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post #21 of 25 Old 01-18-2007
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With all due respect, burning wood or coal aboard ship has been done for hundreds of years. Wood and charcoal stoves are available from reputable makers for even small vessels.

Solid fuel marine stoves and heaters that are designed to burn when the vessel is in motion have an enclosed firebox that contains the burning fuel.

Solid fuel and charcoal have a respectable heating value, and it is at least arguable that a piece of firewood that can be readily grasped and placed in a fireplace is actually less of a fire or explosion hazard than either liquid or gas fuel.

I have no opinion to offer regarding dust explosions, since I have never heard of one in this context.

BTW, most solid fuel heaters and fireplaces dissipate their heat output by natural convection and radiation and, properly located, can certainly operate without the assistance of a fan.

If you like solid fuel heat and can handle the high (?) price of the fuel, there is no rational reason that you ought not have it.
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post #22 of 25 Old 01-18-2007
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I am also an advocate for a forced air central system over any of the bulkhead ones if you are living on the boat. The system does a very nice job of heating multiple areas rather than just a lot of heat in one area. This makes for a much more liveable situation. We installed a Webasto unit that is wonderful.

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post #23 of 25 Old 03-08-2007
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I am new to the whole thought of heat on a boat, as my old boat did not have it, but I only lived on it during the summer a spent winters at my parents house. My last house we had oil heat, but also with a wood stove. Wood if you have a source for it is actually much cheaper, normally free. Here in the North East you can get enough wood delivered, cut and split, for a whole season for around $200. I don't see doing that with diesel . Storage could be an issue for a boat but you should be able to rent a bit of space in the boat yard. I don't really plan on sailing once heating season arrives, as it will be iced up anyway. I was thinking that both an diesel and a solid fuel heater combo makes sense. You can run the wood when you are on board, and have the diesel as an option to keep the boat from freezing while at work.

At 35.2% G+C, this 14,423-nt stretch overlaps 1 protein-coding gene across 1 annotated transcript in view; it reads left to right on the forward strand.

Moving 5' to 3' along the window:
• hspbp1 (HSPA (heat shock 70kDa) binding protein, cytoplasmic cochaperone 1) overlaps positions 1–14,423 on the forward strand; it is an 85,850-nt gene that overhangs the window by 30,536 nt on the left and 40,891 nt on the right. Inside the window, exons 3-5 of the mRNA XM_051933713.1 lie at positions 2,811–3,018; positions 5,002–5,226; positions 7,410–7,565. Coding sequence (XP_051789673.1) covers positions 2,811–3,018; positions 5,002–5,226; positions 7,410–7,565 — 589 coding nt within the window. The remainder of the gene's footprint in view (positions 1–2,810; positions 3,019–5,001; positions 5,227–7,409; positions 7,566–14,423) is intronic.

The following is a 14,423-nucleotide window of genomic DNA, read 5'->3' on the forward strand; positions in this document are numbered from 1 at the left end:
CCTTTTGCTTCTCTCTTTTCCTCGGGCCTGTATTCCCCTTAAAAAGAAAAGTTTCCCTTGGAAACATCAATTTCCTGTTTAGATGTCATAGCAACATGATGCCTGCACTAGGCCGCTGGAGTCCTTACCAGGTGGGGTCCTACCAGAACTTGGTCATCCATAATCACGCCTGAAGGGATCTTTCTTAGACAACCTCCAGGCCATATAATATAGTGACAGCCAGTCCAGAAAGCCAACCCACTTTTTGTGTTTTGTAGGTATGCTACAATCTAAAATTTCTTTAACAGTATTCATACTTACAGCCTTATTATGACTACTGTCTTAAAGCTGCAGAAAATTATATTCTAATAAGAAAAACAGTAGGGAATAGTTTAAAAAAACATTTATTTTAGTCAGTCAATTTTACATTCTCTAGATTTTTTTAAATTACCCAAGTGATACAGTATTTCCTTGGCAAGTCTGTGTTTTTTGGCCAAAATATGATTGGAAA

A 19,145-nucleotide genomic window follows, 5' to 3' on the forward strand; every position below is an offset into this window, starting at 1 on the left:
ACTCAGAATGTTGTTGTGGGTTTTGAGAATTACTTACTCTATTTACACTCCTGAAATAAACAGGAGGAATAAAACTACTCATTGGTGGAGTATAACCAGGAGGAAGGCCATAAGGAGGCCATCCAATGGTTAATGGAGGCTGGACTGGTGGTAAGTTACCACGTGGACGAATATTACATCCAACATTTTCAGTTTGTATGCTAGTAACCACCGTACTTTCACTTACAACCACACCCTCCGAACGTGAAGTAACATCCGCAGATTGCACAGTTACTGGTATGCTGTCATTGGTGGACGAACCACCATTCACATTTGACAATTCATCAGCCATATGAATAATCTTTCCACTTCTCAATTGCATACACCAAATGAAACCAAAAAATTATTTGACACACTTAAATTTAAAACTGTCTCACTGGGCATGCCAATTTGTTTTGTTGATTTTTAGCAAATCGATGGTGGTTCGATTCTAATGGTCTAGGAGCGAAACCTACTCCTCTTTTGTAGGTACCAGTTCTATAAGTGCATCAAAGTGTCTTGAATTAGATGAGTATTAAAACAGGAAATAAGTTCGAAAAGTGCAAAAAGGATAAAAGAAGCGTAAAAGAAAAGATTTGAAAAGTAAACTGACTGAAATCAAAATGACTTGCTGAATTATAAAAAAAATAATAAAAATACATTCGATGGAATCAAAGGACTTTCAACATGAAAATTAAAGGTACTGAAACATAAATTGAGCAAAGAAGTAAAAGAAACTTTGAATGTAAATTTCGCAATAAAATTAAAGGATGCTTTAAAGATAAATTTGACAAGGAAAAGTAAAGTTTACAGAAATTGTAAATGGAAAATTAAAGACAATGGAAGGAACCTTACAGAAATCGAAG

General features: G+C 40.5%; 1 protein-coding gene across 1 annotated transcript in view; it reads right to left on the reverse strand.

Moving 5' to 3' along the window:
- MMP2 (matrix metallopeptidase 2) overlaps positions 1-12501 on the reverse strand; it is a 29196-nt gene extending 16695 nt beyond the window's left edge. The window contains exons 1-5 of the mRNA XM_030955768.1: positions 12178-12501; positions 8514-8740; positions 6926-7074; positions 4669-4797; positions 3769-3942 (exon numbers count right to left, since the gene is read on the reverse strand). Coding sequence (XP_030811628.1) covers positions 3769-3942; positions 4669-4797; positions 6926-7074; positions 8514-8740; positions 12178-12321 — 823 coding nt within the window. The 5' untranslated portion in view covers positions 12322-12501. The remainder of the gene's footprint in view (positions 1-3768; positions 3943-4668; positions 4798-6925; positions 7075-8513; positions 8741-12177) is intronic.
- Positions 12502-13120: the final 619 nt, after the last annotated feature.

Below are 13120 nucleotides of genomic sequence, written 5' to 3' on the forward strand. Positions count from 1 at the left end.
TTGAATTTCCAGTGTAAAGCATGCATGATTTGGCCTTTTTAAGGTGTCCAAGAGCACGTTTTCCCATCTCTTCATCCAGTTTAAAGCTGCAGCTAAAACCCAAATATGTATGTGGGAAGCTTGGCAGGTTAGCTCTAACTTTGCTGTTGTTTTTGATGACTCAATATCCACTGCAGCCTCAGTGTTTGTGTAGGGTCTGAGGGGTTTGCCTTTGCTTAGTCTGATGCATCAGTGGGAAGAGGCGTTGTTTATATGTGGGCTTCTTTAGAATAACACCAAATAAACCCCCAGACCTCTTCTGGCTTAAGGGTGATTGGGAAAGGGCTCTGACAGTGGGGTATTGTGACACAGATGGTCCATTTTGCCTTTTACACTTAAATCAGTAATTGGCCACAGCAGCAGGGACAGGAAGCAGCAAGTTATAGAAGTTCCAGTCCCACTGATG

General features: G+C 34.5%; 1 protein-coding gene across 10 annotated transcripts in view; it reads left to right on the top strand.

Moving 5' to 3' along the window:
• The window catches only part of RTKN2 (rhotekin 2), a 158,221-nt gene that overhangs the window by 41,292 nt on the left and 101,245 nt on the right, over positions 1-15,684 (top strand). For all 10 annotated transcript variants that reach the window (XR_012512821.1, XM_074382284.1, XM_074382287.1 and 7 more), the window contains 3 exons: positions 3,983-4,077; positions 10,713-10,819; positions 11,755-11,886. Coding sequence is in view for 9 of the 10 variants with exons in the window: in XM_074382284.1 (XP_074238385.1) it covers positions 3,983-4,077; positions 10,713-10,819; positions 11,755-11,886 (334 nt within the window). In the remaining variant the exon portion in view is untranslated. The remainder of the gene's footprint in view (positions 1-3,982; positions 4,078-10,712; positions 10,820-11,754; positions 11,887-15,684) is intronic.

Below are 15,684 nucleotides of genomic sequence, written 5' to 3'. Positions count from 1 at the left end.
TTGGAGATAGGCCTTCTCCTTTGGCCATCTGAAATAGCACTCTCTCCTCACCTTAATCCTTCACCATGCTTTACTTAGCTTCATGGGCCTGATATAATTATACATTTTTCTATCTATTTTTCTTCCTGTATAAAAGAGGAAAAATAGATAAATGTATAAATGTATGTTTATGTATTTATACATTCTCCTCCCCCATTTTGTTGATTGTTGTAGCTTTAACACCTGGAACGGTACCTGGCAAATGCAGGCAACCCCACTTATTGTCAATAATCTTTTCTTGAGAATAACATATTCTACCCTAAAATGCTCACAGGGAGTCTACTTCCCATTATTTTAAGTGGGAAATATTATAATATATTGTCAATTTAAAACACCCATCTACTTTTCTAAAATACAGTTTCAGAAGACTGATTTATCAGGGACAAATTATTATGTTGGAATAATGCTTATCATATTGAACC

To me in the day and age of uncertainty about oil prices and availability having options for heating works better for me. But I may just be a bit paranoid. Of course I am planning on making my own bio diesel for the boat in the summer.
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post #24 of 25 Old 04-04-2007
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A fireplace in the boat is a great thing. You don't get to imagine it until you see it and try it. I don't have experience of Alaska winters, but in New England autumn and New Zealand winters, it did work great on our boat. We have a Newport By Dickinson and burn mostly wood in it. Talking about the cost of the fuel, it is not an issue in our case: we burn drifting wood that we never failed to find in abundance along the shores. It is well dry, smells great and heats you for free. The only problem is that it contains salt and tends to leave rust stains in the heater...
Next boat we will stick to a solid heater fuel, but bigger, possibly in cast iron or thick aluminium with radiators for the cabins.
Anyway in case you winterize in a very cold place you will have to stick to a jetty or a marina. Except for Antarctica, but then you can bring coal!
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post #25 of 25 Old 04-04-2007
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If I was a coastal liveaboard, I would definitely have wood and hard coal in preference to diesel, but you've got to have the space and the tolerance for the inevitable cleaning up you'll have to do.

But access to the fuel is usually the deal-breaker here, and as we are heading offshore, it'll have to be diesel, I think.
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